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Trevor Booker won't receive qualifying offer, becomes unrestricted free agent

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The Wizards will let their fourth-year forward test the open market this summer.

Win McNamee

Trevor Booker's future in D.C. may be numbered. The Wizards declined to make a qualifying offer, which means he'll be an unrestricted free agent this summer, according to Michael Lee of the Washington Post.

Booker was slated to be a restricted free agent, which would have given the Wizards the right to match any offer he received. To preserve that status, though, the Wizards needed to extend a qualifying offer of $3.4 million $4.7 million by June 30. This essentially acts as a placeholder contract that the player can accept for one year if he doesn't find anything else.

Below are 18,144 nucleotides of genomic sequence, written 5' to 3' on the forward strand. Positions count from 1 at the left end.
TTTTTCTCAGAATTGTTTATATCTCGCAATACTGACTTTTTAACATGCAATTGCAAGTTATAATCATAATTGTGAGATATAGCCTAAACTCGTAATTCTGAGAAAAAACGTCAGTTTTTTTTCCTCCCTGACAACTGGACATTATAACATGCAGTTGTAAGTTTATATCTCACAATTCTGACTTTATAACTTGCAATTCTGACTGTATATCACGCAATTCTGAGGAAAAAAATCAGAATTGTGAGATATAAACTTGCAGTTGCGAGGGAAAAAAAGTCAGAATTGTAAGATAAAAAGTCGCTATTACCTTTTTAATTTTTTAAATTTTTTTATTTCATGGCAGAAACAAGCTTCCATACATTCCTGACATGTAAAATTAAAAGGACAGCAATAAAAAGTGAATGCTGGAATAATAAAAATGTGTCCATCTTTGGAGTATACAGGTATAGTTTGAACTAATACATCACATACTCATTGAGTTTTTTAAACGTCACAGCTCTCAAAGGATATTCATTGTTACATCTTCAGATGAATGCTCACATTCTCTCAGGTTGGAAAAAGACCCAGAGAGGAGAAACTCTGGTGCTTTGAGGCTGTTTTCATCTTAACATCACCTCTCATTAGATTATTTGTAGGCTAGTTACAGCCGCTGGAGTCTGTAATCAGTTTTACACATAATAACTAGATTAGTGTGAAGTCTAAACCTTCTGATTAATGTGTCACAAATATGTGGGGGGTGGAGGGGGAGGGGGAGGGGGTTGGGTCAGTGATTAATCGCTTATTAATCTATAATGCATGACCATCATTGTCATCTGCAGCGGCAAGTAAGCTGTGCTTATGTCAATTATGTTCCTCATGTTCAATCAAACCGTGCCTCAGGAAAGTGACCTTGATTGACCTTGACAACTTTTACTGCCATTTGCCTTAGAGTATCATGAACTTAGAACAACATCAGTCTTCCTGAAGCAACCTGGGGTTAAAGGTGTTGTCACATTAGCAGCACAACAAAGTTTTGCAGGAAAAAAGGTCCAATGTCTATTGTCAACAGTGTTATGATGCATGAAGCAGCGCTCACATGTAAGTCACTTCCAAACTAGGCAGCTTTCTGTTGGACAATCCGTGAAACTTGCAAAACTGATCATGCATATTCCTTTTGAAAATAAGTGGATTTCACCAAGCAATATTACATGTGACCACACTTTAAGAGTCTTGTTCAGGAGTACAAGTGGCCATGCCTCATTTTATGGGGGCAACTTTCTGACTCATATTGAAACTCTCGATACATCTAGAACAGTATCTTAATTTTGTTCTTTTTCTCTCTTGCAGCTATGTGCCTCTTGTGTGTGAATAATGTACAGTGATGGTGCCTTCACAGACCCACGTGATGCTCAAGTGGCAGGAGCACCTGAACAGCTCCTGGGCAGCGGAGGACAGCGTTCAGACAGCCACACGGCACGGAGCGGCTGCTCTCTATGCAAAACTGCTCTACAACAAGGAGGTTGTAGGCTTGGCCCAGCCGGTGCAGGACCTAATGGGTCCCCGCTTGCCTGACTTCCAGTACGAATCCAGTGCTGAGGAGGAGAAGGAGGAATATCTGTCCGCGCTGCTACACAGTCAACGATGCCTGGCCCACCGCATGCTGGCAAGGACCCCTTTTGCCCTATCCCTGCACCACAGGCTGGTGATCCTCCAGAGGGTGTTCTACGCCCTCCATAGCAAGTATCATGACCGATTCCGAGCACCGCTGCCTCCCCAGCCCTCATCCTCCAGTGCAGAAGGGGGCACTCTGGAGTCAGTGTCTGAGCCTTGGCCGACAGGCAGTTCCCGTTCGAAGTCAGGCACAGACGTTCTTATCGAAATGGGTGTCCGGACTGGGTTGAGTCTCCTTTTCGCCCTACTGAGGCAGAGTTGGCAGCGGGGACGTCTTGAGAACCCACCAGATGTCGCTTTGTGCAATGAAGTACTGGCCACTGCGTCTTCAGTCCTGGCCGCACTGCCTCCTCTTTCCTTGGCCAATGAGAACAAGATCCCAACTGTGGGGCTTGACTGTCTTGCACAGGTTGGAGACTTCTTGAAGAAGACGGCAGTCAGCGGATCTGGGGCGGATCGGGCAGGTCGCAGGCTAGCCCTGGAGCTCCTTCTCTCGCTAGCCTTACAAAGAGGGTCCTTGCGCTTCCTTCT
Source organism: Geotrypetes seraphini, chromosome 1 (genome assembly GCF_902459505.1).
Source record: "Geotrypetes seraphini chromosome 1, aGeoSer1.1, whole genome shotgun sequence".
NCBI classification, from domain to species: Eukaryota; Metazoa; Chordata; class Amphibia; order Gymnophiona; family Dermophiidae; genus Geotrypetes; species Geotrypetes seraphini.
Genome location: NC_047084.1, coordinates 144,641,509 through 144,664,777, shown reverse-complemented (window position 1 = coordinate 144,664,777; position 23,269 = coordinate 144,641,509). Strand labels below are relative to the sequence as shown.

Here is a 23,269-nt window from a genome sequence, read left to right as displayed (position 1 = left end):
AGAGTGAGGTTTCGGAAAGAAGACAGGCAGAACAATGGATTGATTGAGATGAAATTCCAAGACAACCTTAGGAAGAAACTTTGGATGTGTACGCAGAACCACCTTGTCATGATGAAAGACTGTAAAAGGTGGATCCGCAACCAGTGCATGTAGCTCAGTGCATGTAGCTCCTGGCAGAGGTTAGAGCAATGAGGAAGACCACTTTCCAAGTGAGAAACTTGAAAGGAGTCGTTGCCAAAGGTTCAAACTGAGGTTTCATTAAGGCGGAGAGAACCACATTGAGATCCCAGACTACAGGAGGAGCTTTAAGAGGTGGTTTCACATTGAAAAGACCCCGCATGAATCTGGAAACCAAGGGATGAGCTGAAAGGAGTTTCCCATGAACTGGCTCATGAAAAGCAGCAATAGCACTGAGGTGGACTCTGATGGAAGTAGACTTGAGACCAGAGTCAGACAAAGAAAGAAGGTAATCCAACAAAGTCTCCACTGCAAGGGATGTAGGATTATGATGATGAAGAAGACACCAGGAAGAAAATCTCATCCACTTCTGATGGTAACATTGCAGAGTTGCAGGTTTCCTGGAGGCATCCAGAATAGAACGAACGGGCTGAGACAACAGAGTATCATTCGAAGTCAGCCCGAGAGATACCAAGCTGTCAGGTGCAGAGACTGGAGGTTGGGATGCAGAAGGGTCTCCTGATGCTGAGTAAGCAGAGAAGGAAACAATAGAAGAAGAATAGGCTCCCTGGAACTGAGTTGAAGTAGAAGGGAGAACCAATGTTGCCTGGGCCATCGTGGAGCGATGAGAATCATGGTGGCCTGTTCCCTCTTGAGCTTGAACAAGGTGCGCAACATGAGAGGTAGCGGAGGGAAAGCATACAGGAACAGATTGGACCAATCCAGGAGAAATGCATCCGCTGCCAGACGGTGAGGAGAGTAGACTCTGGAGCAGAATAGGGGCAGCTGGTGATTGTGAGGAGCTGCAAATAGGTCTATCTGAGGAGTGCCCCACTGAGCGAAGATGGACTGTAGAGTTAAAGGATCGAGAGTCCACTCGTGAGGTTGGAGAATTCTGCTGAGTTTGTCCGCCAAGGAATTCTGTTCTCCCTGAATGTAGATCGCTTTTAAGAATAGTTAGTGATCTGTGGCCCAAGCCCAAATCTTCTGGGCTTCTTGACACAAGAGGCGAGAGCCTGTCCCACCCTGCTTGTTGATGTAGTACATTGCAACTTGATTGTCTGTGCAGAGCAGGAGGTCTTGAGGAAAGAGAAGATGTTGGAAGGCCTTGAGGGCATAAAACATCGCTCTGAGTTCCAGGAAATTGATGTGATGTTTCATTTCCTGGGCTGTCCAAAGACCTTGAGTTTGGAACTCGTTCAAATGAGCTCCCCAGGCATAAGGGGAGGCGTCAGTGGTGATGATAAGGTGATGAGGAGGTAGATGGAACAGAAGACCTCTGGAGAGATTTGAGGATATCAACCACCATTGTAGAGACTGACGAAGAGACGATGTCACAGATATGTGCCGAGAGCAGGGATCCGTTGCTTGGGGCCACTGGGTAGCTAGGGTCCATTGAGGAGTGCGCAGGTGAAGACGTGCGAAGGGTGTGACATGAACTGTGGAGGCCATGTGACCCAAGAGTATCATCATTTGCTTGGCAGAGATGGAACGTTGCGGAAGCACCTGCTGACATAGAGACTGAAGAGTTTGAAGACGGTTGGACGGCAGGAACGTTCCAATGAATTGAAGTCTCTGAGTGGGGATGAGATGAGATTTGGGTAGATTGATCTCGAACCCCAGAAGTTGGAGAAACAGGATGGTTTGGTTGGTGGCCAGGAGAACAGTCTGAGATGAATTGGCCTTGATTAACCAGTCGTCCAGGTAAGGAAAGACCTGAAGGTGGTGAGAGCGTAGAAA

But it appears the Wizards won't do this, instead preferring to have the potential for roster and salary-cap flexibility.

There's still a chance that Booker stays in D.C., though it'd likely need to be for less money. However, he can now shop around and the Wizards won't have the first right of refusal. It's not clear if the Wizards also renounced their rights to Booker, which would remove his $5.9 million cap hold. That would be the point where he'd be gone for sure. This move just means that he's not a top priority for them, which makes sense.

Still, I'd lean towards Booker going elsewhere and being replaced than him sticking around.

UPDATE: Meanwhile, it sounds like the Wizards are picking up Kevin Seraphin's $3.8 million qualifying offer, which I find mildly surprising.